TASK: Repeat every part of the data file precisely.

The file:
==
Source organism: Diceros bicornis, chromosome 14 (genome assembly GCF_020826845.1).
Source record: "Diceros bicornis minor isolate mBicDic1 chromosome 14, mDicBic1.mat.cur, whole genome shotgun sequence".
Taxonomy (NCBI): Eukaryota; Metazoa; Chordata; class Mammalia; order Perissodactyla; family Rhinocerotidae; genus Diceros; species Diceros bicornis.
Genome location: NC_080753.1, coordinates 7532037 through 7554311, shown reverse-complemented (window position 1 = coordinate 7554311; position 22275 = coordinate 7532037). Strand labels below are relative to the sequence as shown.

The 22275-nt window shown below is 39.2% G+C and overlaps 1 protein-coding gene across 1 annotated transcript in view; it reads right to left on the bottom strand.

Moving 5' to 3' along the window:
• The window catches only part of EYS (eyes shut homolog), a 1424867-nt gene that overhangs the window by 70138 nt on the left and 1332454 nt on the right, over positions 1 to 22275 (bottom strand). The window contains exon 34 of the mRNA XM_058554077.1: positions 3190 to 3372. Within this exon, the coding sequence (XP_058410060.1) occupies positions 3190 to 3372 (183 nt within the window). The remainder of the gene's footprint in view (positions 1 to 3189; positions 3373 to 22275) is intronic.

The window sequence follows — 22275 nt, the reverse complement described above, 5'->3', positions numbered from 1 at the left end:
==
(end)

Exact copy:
Source organism: Diceros bicornis, chromosome 14 (genome assembly GCF_020826845.1).
Source record: "Diceros bicornis minor isolate mBicDic1 chromosome 14, mDicBic1.mat.cur, whole genome shotgun sequence".
Taxonomy (NCBI): Eukaryota; Metazoa; Chordata; class Mammalia; order Perissodactyla; family Rhinocerotidae; genus Diceros; species Diceros bicornis.
Genome location: NC_080753.1, coordinates 7532037 through 7554311, shown reverse-complemented (window position 1 = coordinate 7554311; position 22275 = coordinate 7532037). Strand labels below are relative to the sequence as shown.

The 22275-nt window shown below is 39.2% G+C and overlaps 1 protein-coding gene across 1 annotated transcript in view; it reads right to left on the bottom strand.

Moving 5' to 3' along the window:
• The window catches only part of EYS (eyes shut homolog), a 1424867-nt gene that overhangs the window by 70138 nt on the left and 1332454 nt on the right, over positions 1 to 22275 (bottom strand). The window contains exon 34 of the mRNA XM_058554077.1: positions 3190 to 3372. Within this exon, the coding sequence (XP_058410060.1) occupies positions 3190 to 3372 (183 nt within the window). The remainder of the gene's footprint in view (positions 1 to 3189; positions 3373 to 22275) is intronic.

The window sequence follows — 22275 nt, the reverse complement described above, 5'->3', positions numbered from 1 at the left end: